At the turn of the twentieth century, the Peninsula Hotel -- located in what is now the Glazenwood residential neighborhood -- stood as the grandest hotel in San Mateo. But on June 25, 1920, the fabulous 22-room Victorian-style inn, the former mansion of wealthy mine owner Alvinza Hayward, burst into flames.

For the first time since 1908, San Mateo had no first class hotel. However, four years later, plans commenced to change that situation.

On June 28, 1927, the city saw the opening of its most famous hotel and most prominent landmark, the Benjamin Franklin. Since then, its legacy and success have left the Peninsula Hotel as just a distant memory.

The hotel does not bear the name of the famous stateman from Philadelphia, but rather a amalgamation of its original owners, A.C. Franklin and Benjamin Getz. Erected on property purchased from the estate of early San Mateo pioneers Mary Katherine Parrot and Christian de Guine, the Benjamin Franklin's design is the creation of prolific local architect William H. Weeks.

Opening his practice in 1890, Weeks designed public school and office buildings throughout the rural central California area, including Burlingame High School, the Burlingame Bank Building, Santa Cruz High School, and Vallejo High School. Weeks' practice blossomed during the early twentieth century, compelling him to open offices in both San Jose and Oakland. Weeks died in 1936.

The Benjamin Franklin was built at the 1926 cost of $250,000 -- the current low-end price of a modest two-bedroom house in San Mateo. Its owners intended the hotel as a Peninsula country resort, billing it as a sunny retreat from the cold San Francisco fog bank along the finest motor road (County Road, now known as El Camino Real) on the Peninsula.

Enjoying a window in any one of ninety-nine rooms, guests could gaze out at the manicured lawns and lush gardens, which surrounded the hotel in the days before downtown subdivisions and development.

The hotel also provided a swimming pool (still located against the southwest end of the building), a spacious lobby, and elegant dining facilities. Benjamin Franklin lodgers also savored the amenities of the regionally famous Noah's Cafe, located down the street at the corner of Third and A Streets, where Collin's Pharmacy now stands on San Mateo Drive.

With the exception of the lobby -- which has undergone several alterations over the years -- the building's exterior remains virtually intact from its 1927 opening. The hotel stands more than ninety feet tall at the flag pole, nine stories high.

Builder Anton Johnson infused into the design window ornamentation reminiscent of the Churrigueresque style, from the late seventeenth century Spanish Baroque period. This exuberant decoration -- featuring elaborate, ornamental lintels -- is particularly noticeable around the second, eighth, and ninth floor windows. These intricate, stucco sculptures contrast starkly against an otherwise rather plain, flat facade.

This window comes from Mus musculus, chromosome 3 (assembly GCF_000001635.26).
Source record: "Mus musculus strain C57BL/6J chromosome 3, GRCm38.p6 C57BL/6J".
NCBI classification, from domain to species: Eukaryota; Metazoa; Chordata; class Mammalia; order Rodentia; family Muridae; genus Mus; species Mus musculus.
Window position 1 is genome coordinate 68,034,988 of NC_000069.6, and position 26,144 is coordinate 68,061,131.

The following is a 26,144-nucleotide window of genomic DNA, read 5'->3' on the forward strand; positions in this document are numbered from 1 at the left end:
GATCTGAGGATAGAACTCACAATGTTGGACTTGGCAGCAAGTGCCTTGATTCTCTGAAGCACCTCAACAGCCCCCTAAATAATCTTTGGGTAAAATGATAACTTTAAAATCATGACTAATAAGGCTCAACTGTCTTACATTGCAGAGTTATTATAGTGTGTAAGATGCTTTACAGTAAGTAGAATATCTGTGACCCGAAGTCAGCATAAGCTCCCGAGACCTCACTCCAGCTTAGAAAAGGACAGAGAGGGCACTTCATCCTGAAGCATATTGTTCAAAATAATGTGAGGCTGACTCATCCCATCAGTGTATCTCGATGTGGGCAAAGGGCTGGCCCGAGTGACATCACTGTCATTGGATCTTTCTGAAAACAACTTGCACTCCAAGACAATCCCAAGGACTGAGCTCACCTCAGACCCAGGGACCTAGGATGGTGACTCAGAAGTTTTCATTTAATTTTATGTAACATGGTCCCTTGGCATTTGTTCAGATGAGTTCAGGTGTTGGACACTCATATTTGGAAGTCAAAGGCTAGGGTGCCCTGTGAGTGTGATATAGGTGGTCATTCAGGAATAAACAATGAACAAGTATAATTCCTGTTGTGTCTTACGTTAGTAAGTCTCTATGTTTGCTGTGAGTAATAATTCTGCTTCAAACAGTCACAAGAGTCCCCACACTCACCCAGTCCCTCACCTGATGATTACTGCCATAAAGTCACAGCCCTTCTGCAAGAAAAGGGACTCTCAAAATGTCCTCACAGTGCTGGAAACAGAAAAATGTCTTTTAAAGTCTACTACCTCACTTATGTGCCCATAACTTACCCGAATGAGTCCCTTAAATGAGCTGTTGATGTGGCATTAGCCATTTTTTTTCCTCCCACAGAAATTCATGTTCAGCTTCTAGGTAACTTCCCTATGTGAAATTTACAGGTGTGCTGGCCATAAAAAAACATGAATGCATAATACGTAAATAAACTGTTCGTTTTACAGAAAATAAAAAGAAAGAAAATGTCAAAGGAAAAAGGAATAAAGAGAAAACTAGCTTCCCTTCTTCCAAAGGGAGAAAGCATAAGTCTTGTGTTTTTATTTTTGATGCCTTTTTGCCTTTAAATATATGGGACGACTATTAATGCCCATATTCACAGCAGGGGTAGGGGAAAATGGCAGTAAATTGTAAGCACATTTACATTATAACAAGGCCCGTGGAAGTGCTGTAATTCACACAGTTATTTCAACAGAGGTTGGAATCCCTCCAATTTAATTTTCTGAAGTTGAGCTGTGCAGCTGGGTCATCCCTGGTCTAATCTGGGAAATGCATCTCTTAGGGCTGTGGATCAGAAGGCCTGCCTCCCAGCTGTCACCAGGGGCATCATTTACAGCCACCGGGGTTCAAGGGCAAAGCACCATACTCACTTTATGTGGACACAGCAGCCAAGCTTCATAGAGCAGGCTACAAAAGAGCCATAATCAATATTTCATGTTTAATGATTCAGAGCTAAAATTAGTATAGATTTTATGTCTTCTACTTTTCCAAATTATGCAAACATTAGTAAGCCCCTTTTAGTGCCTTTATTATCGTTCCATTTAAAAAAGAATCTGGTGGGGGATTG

Two central bays are featured above the top story, which is set back from the main block formation of the lower eight floors. The ninth block is dominated by three heavily ornamented bay windows which resemble loggia, crowned by small triangular pediments which project on top of the building.

A molded string belt course runs across the top of the block's second-story windows, defining the base of the building.

As the premier hotel in San Mateo, the Benjamin Franklin has hosted its share of celebrities, including Ginger Rogers; the classic comedic duo of Stan Laurel and Oliver Hardy; 1920's California Governor friend W. Richardson; as well as virtually any celebrity or politician with any reason to visit San Mateo during the thirties and forties.

However, one of the stranger visits to the hotel came from one of the city's most prominent citizens -- Horace Amphlett, the editor/publisher of San Mateo Times from 1918 to 1933. Throughout his career, Amphlett had been a community instigator, leading the campaign for the construction of the Hayward/San Mateo Bridge.

But as one of the original directors of Bayshore Kennel Club, a Belmont dog racing track, Amphlett's affiliations apparently dipped into the murky the world of gambling. He became a confidante of underworld kingpin Emilio Georgetti, and a political supporter of James McGrath, reputed to be one of the most corrupt politicians in San Mateo County history.

By 1933, an embattled Amphlett became alarmed that underworld figures were preparing to kill him. According to San Mateo County Chronicles, he left his San Mateo apartment, bought a gun, and moved into the top floor of the Benjamin Franklin.

Amphlett nestled up in the Benjamin Franklin for most of the remainder of the year, until his body was found under mysterious circumstances on November 29, 1933 at the Sir Francis Drake Hotel in San Francisco.

Over the years the Benjamin Franklin has fallen under the direction of several owners. The Max Best family took over in 1955, until it was sold to the Westin Hotel franchise in 1985. The Empire Group bought the hotel in 1989, continuing its operation until the present.

Today, the Benjmain Franklin caters primarily to employees of United Airlines, a policy which began in 1946.<

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